Teti


Teti
King c.2345-2333 BC.
    The Fifth and Sixth Dynasties are separated by events which remain obscure, but the transfer of power to Teti, the first king of the Sixth Dynasty, does not appear to have involved a major upheaval or conflict. Indeed, the titles borne by his chief queen, Iput, indicate that she carried the royal line from one dynastic family to the next, and it is probable that she was a daughter of *Unas, the last king of the Fifth Dynasty.
    Little further evidence remains of Teti's reign, although foreign contacts were obviously continued with *Byblos, Syria and *Nubia. The country was stable and affluent and the courtiers continued to build fine tombs around the king's pyramid at Saqqara; one particularly impressive tomb belonged to the vizier Mereruka, who was also the king's son-in-law.
    Teti's pyramid was conventional in style; on the inside walls the inscriptions provide a selection of magico-religious texts ('The Pyramid Texts'), which were intended to ensure the king's safe passage into the next world and his acceptance there by the gods. Nearby, he built a pyramid for two of his queens, Iput and Khuit.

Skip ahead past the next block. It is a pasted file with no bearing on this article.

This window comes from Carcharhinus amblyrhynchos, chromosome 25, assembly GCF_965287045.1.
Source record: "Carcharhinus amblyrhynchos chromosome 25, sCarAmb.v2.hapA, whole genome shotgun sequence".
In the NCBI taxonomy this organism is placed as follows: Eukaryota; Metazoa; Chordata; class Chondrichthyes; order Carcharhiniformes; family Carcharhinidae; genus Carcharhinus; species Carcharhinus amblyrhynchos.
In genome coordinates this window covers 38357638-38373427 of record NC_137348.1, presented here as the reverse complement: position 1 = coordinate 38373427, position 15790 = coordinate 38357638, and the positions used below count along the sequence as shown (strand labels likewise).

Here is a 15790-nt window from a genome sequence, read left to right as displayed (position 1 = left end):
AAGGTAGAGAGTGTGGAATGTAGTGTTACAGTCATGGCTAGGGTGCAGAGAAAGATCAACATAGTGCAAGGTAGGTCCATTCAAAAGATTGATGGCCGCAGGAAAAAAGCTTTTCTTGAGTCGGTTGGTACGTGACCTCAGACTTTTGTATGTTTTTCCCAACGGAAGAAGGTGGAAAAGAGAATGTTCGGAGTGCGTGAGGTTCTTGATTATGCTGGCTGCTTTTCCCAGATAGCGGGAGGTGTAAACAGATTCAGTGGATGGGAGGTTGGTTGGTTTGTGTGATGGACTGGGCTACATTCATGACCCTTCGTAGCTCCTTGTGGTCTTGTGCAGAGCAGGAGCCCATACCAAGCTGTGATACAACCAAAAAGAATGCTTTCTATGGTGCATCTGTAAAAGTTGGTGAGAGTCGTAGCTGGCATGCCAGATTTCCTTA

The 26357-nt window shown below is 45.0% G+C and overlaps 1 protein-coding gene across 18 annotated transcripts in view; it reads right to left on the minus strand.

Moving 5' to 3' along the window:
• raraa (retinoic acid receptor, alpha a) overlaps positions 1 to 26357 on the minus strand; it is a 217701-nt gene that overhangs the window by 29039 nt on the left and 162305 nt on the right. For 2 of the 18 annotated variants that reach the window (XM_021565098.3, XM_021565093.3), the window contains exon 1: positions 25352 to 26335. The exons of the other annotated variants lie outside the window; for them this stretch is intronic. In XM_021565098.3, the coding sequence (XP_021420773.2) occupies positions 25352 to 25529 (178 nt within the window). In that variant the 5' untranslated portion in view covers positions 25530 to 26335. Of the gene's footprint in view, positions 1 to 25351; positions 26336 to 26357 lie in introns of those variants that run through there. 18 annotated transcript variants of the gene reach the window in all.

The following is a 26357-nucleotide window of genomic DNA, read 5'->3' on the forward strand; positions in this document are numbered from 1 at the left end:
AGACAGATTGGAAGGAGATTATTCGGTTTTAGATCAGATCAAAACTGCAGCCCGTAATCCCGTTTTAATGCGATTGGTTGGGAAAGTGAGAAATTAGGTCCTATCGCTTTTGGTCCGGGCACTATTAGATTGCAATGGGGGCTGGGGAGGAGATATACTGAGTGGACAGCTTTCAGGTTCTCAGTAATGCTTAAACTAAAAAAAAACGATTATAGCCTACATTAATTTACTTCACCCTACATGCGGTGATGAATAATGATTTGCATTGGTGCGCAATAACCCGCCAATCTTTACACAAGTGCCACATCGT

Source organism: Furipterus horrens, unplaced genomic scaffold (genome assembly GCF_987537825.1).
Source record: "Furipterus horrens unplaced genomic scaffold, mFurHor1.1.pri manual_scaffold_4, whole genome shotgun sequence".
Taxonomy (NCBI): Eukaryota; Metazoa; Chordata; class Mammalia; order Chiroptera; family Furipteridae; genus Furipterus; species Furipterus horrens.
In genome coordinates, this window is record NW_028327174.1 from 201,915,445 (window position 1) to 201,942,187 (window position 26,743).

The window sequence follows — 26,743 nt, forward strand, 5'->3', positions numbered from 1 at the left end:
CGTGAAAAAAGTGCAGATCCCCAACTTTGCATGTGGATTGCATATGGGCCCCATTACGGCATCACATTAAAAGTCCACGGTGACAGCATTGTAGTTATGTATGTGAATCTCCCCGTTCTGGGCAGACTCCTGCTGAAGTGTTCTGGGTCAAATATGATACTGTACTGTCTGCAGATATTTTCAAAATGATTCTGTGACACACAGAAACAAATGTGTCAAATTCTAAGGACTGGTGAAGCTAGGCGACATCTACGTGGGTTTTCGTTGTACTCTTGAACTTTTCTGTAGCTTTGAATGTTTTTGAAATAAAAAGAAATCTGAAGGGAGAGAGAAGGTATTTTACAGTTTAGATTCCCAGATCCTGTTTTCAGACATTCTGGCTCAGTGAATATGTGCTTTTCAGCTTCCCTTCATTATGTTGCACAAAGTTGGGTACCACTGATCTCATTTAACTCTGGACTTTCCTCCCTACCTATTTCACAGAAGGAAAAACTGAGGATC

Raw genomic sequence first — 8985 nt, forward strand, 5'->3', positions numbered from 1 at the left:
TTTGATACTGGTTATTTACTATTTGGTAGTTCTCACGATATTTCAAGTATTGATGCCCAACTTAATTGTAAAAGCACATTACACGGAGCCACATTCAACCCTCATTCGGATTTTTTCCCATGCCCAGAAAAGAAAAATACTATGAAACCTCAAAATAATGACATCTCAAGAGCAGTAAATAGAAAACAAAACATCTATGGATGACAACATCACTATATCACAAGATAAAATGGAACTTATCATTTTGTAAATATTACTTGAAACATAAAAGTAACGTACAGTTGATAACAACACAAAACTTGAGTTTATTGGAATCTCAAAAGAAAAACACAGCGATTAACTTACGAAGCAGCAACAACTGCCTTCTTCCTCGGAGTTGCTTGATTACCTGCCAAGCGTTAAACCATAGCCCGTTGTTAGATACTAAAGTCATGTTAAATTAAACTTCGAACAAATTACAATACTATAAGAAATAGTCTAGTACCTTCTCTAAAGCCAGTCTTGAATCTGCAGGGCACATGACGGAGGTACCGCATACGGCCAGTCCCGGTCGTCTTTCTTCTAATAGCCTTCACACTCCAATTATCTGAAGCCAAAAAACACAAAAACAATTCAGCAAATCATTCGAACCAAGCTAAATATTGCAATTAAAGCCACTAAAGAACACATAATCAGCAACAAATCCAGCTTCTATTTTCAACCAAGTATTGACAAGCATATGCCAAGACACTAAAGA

According to *Manetho, Teti was murdered by his bodyguard, although there is no historical corroboration of this statement. He was briefly succeeded by a king named Userkare, and then by *Pepy I, his son by Queen Iput.
BIBL. Firth, C.M. and Gunn, B. The Teti Pyramid Cemeteries. (two vols) Cairo: 1926.
Biographical Dictionary of Ancient Egypt by Rosalie and Antony E. David
* * *
(reigned c. 2345–321 BC)
   Founder of Dynasty 6 and son of Queen Mother Sesheseshet. His origin is unknown, and it is not clear how he came to power. He had a long and apparently successful reign. He was buried in a pyramid tomb at Saqqara, which was opened in 1882. Nearby were the tombs of his queens, Iput I, Khuit, and Khentet, whose complete name is lost. The area surrounding his pyramid was excavated by the Egyptian Antiquities Service under Victor Loret in 1893 and from 1897–1899, James Quibell from 1905–1907, and Cecil Firth from 1920–1922. It was also examined during the 1950s and 1960s by a French team, and the Egyptian archaeologist Zahi Hawass has been working there since 1993.
   See also Pepy I.
Historical Dictionary Of Ancient Egypt by Morris L. Bierbrier

Ancient Egypt. A Reference Guide. . 2011.

Look at other dictionaries:

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